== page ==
Scott in NYC

Scott in NYC

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Scott's Passions

Hiking & Camping
Climbing

Scott's Bio

Scott in NYC

Scott in NYC wrote a review of on June 13, 2003

5 5

I've used this now for ice climbing and canyoneering. On the ice, I used it primarily for belaying, and this always works great, no matter how wet the rope is or how frozen it is. In the canyons I used it primarily for rapping, and this was on 9mm double rope, which the reverso is great for. It took me a while to figure out a smooth method of getting it on and off the rope without risking it falling off a 200' high cliff. The trick is rotating the device 90 degrees while taking on/off - it's all about opening the biner to insert or remove the sope, while quickly closing the biner still on the device. With little maneuvering room and often cold, wet hands, even with gloves on, a slip might mean your device is gone. I love it. Simple. Effective.

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Scott in NYC

Scott in NYC wrote a review of on June 13, 2003

4 5

I bought these as my first pair, and chose the high end of the spectrum because of the recommendation from the sales guy and that they are adjustable. I can switch between double and single point, and even with single, slightly turn them in or out by adjusting the boot clip. They initially rusted only the first time, but after that were fine. I take care of them, oiling and keeping dry. Great so far. Can't wait for snow. I suppose the only drawback may be that there is no strap completely around the boot, meaning if you were mountaineering and they came off, you might lose them. But being on vertical ice, never had them slip off. Just make sure you get them on tight.

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Scott in NYC

Scott in NYC wrote a review of on May 9, 2003

5 5

I've used the Ecrin Roc since 1999 and it is still going strong. Primarily for caving, this thing takes abuse. I initially hated the choice of Red or white, as everyone looked alike. So I painted it. I've also drilled holes to mount headlamps and integrity is still strong. What is probably best is what NO photo ever shows - the INSIDE of the helmet. The suspension system is superior to all others. It is not foam, nor flimsy plastic. It is solid and adjustable. This is why it is good.

I've dragged this thing through mud, across gravel, and banged my head on the ceiling of caves countless times (it's dark in there and you are watching where you walk). I've submerged it. It always stays on tight.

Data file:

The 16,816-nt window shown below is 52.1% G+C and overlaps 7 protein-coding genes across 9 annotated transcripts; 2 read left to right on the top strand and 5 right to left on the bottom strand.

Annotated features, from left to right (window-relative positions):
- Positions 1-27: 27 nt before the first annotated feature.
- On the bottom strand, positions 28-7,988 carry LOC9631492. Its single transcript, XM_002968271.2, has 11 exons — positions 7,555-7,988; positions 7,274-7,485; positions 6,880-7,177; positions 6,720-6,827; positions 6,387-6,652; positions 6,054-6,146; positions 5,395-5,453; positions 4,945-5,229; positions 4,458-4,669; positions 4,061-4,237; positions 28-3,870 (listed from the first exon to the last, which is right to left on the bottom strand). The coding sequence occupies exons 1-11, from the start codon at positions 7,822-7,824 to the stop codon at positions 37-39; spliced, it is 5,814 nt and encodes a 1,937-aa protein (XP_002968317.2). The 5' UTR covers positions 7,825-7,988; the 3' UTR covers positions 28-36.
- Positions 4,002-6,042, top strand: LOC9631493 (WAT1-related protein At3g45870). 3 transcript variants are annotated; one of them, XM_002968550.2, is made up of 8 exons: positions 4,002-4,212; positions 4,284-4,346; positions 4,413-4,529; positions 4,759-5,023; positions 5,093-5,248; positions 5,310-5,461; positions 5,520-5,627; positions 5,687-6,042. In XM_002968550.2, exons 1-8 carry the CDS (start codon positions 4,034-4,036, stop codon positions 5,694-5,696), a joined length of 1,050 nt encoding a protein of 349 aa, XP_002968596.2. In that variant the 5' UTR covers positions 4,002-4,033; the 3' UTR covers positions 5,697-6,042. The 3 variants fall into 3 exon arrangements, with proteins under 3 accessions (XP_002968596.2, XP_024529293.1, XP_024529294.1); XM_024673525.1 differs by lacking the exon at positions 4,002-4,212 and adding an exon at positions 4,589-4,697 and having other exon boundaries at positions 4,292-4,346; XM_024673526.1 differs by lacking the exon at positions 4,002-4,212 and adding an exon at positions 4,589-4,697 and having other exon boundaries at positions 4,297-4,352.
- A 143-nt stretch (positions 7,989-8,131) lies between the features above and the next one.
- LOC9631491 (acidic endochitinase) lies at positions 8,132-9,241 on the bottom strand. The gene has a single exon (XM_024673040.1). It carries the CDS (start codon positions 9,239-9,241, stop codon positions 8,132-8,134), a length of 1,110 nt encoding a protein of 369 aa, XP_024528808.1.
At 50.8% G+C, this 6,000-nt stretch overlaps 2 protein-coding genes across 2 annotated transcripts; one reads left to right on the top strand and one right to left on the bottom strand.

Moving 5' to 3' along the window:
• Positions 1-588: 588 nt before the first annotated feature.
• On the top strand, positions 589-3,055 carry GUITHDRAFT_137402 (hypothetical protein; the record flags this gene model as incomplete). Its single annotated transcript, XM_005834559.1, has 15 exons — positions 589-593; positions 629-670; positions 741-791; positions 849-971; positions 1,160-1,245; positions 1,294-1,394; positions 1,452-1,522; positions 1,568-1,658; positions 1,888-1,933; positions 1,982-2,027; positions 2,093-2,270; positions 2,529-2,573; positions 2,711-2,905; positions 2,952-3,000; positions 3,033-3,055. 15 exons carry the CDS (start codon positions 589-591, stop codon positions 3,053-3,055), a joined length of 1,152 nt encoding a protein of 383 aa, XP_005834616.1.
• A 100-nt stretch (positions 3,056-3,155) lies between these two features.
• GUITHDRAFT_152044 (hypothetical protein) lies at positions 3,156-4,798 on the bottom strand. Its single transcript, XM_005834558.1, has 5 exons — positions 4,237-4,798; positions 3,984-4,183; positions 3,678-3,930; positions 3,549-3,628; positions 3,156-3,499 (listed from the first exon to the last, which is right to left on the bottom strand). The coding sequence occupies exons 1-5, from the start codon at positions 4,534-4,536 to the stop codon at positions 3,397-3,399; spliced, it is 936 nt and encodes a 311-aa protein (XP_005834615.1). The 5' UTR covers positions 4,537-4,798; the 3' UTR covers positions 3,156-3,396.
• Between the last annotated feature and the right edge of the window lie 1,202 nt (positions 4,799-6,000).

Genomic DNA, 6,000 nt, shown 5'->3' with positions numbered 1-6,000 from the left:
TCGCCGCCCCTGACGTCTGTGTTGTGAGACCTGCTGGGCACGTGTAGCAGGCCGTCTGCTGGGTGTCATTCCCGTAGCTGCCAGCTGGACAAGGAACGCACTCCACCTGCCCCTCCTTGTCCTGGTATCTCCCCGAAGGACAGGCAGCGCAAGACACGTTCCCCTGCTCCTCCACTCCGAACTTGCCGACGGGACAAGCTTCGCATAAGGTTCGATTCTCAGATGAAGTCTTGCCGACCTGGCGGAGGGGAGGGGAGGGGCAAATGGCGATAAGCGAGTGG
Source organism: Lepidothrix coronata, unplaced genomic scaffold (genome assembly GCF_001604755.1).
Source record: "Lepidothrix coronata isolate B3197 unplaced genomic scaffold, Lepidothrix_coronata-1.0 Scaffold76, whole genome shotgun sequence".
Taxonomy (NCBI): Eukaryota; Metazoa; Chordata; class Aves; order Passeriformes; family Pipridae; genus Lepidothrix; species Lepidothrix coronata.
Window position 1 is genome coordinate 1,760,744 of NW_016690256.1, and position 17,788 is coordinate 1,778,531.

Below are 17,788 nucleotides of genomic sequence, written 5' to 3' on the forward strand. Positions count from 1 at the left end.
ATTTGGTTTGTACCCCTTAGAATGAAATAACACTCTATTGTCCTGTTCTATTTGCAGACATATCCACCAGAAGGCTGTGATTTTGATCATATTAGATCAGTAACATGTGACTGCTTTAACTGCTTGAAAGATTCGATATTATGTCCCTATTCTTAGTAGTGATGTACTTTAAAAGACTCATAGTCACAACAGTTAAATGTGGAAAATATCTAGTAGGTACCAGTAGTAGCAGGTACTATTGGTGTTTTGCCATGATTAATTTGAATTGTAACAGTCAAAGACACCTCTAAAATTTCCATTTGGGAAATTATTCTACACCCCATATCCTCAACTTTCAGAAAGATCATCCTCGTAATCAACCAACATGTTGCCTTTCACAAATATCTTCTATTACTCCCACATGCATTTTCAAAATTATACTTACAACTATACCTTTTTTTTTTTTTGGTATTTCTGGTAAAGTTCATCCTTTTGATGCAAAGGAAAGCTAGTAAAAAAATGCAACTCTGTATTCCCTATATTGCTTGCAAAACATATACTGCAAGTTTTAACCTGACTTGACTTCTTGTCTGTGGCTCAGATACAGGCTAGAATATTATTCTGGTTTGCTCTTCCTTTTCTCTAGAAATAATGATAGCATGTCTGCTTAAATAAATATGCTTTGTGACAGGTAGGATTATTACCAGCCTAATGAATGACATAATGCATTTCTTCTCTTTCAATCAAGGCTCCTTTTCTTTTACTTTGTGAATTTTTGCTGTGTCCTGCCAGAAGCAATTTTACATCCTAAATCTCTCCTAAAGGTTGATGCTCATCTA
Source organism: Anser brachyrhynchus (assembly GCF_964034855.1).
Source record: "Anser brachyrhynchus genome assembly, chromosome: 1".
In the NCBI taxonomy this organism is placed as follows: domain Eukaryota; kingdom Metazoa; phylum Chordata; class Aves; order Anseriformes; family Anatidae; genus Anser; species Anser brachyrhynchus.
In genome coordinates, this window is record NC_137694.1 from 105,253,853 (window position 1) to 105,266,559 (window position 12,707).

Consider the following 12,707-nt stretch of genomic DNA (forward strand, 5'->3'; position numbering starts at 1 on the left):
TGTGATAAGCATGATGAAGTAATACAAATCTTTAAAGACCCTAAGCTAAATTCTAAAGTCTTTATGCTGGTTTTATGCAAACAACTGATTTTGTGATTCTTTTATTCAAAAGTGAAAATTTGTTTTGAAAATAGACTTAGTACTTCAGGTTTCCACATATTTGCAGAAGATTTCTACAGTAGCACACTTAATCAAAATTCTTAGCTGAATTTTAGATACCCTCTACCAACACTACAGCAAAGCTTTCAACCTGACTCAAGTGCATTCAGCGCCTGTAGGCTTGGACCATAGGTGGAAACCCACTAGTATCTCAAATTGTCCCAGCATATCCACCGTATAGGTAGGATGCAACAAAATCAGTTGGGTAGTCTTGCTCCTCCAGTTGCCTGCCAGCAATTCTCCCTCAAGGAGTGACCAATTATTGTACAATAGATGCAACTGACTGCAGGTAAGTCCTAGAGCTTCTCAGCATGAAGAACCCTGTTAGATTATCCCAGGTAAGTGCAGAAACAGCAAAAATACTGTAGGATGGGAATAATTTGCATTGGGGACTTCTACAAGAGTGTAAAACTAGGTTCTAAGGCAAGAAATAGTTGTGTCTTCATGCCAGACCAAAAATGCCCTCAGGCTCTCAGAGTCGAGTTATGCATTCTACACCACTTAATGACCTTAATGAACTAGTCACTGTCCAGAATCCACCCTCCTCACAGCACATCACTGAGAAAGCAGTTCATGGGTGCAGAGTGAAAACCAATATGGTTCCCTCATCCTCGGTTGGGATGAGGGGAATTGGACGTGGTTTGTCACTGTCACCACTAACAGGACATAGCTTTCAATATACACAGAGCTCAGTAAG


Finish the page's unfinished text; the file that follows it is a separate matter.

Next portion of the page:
It isn't the lightest, but the best.

I just ordered 2 from this site, for my caving club. Truthfully, I did it only because they were on sale and free shipping. But that speaks for BCS - where service is great and I feel they will be around a long time.

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Scott in NYC

Scott in NYC wrote a review of on April 23, 2003

5 5

I wanted adjustable leg loops, something the Arc Vapor doesn't have. This harness is comfortable belaying or holding your fallen comrade in the gym while he ponders returning to the route. It is so simple and efficiently designed with metal buckles - I am scared of the plastic ones on other harnesses - and good minimal padding. It is sleek and light, and just simply looks good. I am devoted to this brand and own a Kappa and Gamma jackets too.

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Scott in NYC

Scott in NYC wrote a review of on April 22, 2003

4 5

I have a couple original Tikkas from late 2001/early 2002. Can't remember, but it was right when they came out. I bought them for backup lights for caving as they are hardly adequate for a primary source, being not bright enough. The size was the big seller, as was the LED. I removed the straps and wire-tied it into small holes drilled in the helmet (for less weight). They perform beautifully, but 2 problems. First is the switch - sticks over time, but I think Petzl has improved it - so be aware. I always find a rock and jam it on. Second was it not being waterproof. This may not affect non-cavers, but if it gets wet, the batteries rust as do the contacts. It can be cleaned, but only 85%. Best use is around camp, backup light, occasional use, and light hiking/backpacking when saving weight. You can't go wrong there.

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